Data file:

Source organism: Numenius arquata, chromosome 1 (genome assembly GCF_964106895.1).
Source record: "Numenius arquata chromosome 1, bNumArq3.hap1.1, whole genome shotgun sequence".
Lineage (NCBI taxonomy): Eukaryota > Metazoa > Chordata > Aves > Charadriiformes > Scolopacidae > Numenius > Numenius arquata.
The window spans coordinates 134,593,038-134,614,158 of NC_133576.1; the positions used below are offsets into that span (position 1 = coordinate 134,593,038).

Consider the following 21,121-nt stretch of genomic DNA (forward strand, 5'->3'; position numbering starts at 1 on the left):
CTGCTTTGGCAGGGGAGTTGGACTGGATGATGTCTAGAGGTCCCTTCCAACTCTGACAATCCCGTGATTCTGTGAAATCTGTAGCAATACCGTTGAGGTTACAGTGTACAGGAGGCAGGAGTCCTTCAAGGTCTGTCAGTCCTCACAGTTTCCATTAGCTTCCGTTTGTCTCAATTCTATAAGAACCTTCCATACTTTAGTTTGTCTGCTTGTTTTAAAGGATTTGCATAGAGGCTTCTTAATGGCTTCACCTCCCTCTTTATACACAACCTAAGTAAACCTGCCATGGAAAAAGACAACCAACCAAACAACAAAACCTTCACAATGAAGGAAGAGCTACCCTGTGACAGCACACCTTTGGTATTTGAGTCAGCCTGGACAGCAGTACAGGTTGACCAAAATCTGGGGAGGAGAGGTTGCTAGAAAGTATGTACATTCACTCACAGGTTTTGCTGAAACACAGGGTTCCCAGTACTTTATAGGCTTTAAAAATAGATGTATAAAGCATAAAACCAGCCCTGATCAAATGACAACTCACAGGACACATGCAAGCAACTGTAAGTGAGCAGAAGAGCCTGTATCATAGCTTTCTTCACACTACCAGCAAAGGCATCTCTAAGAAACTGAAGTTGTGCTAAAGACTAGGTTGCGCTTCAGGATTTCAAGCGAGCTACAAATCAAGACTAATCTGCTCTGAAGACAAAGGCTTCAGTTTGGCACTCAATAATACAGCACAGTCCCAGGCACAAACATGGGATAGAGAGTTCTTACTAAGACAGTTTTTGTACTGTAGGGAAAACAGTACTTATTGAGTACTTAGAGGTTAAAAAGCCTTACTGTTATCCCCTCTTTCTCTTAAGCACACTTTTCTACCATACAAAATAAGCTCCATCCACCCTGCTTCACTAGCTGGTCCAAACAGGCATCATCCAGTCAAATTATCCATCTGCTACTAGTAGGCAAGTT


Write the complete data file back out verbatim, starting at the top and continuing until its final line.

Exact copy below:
Source organism: Numenius arquata, chromosome 1 (genome assembly GCF_964106895.1).
Source record: "Numenius arquata chromosome 1, bNumArq3.hap1.1, whole genome shotgun sequence".
Lineage (NCBI taxonomy): Eukaryota > Metazoa > Chordata > Aves > Charadriiformes > Scolopacidae > Numenius > Numenius arquata.
The window spans coordinates 134,593,038-134,614,158 of NC_133576.1; the positions used below are offsets into that span (position 1 = coordinate 134,593,038).

Consider the following 21,121-nt stretch of genomic DNA (forward strand, 5'->3'; position numbering starts at 1 on the left):
CTGCTTTGGCAGGGGAGTTGGACTGGATGATGTCTAGAGGTCCCTTCCAACTCTGACAATCCCGTGATTCTGTGAAATCTGTAGCAATACCGTTGAGGTTACAGTGTACAGGAGGCAGGAGTCCTTCAAGGTCTGTCAGTCCTCACAGTTTCCATTAGCTTCCGTTTGTCTCAATTCTATAAGAACCTTCCATACTTTAGTTTGTCTGCTTGTTTTAAAGGATTTGCATAGAGGCTTCTTAATGGCTTCACCTCCCTCTTTATACACAACCTAAGTAAACCTGCCATGGAAAAAGACAACCAACCAAACAACAAAACCTTCACAATGAAGGAAGAGCTACCCTGTGACAGCACACCTTTGGTATTTGAGTCAGCCTGGACAGCAGTACAGGTTGACCAAAATCTGGGGAGGAGAGGTTGCTAGAAAGTATGTACATTCACTCACAGGTTTTGCTGAAACACAGGGTTCCCAGTACTTTATAGGCTTTAAAAATAGATGTATAAAGCATAAAACCAGCCCTGATCAAATGACAACTCACAGGACACATGCAAGCAACTGTAAGTGAGCAGAAGAGCCTGTATCATAGCTTTCTTCACACTACCAGCAAAGGCATCTCTAAGAAACTGAAGTTGTGCTAAAGACTAGGTTGCGCTTCAGGATTTCAAGCGAGCTACAAATCAAGACTAATCTGCTCTGAAGACAAAGGCTTCAGTTTGGCACTCAATAATACAGCACAGTCCCAGGCACAAACATGGGATAGAGAGTTCTTACTAAGACAGTTTTTGTACTGTAGGGAAAACAGTACTTATTGAGTACTTAGAGGTTAAAAAGCCTTACTGTTATCCCCTCTTTCTCTTAAGCACACTTTTCTACCATACAAAATAAGCTCCATCCACCCTGCTTCACTAGCTGGTCCAAACAGGCATCATCCAGTCAAATTATCCATCTGCTACTAGTAGGCAAGTT